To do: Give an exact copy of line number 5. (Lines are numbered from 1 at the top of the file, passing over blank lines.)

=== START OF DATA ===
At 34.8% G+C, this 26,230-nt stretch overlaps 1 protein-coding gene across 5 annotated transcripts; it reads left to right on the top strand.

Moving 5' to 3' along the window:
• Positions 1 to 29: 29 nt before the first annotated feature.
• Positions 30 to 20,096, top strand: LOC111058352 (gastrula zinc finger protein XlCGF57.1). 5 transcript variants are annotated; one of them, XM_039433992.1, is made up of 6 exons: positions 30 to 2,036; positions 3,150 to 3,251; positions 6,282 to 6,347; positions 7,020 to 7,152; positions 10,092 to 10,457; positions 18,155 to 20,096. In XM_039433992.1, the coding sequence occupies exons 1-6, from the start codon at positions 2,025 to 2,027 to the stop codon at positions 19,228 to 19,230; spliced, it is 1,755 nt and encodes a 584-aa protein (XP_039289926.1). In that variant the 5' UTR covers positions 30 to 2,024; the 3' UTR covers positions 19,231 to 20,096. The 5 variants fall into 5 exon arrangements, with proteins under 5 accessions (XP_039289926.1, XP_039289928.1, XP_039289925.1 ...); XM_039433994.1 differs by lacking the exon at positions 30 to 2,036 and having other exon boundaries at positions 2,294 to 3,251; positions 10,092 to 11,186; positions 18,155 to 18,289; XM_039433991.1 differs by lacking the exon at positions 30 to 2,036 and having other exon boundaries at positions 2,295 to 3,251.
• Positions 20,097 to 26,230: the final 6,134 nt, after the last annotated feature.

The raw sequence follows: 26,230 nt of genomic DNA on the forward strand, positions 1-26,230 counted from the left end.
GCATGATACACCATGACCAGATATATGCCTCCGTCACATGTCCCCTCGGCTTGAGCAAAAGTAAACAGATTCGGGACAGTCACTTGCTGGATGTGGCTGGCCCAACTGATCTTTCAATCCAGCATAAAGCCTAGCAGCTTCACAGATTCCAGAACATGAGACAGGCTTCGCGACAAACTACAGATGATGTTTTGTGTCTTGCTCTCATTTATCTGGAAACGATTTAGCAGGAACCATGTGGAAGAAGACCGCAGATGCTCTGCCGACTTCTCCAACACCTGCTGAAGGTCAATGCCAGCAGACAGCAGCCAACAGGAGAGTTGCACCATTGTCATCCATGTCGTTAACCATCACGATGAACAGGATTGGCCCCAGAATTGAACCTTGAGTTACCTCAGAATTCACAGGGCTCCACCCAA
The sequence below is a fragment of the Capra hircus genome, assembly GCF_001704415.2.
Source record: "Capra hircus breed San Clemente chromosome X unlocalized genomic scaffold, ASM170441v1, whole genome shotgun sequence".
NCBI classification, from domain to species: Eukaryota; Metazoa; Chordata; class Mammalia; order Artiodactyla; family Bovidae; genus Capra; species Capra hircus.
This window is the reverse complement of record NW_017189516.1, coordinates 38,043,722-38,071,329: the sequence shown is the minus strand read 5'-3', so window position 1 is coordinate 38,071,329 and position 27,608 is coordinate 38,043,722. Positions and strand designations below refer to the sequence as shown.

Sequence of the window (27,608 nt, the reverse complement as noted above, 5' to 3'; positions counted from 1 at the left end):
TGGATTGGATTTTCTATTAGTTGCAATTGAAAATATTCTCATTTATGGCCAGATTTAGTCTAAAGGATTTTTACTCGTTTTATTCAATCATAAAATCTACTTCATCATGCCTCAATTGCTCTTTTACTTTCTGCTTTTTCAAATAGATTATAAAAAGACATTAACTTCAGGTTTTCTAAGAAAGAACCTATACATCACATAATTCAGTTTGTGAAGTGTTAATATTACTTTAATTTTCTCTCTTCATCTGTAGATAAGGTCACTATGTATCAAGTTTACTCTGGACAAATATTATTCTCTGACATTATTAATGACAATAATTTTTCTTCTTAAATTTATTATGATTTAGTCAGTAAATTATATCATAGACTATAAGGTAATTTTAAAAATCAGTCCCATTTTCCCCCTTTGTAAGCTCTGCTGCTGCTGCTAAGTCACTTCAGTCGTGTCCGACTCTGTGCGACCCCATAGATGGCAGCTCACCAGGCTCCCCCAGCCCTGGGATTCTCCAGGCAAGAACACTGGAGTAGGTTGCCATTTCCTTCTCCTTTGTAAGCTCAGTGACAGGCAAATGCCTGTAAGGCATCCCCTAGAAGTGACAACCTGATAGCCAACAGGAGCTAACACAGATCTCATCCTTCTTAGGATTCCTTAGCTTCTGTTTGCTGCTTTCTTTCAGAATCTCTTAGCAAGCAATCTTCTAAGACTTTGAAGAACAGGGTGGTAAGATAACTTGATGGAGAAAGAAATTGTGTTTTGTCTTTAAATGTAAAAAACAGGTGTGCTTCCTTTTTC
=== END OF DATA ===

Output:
• Positions 20,097 to 26,230: the final 6,134 nt, after the last annotated feature.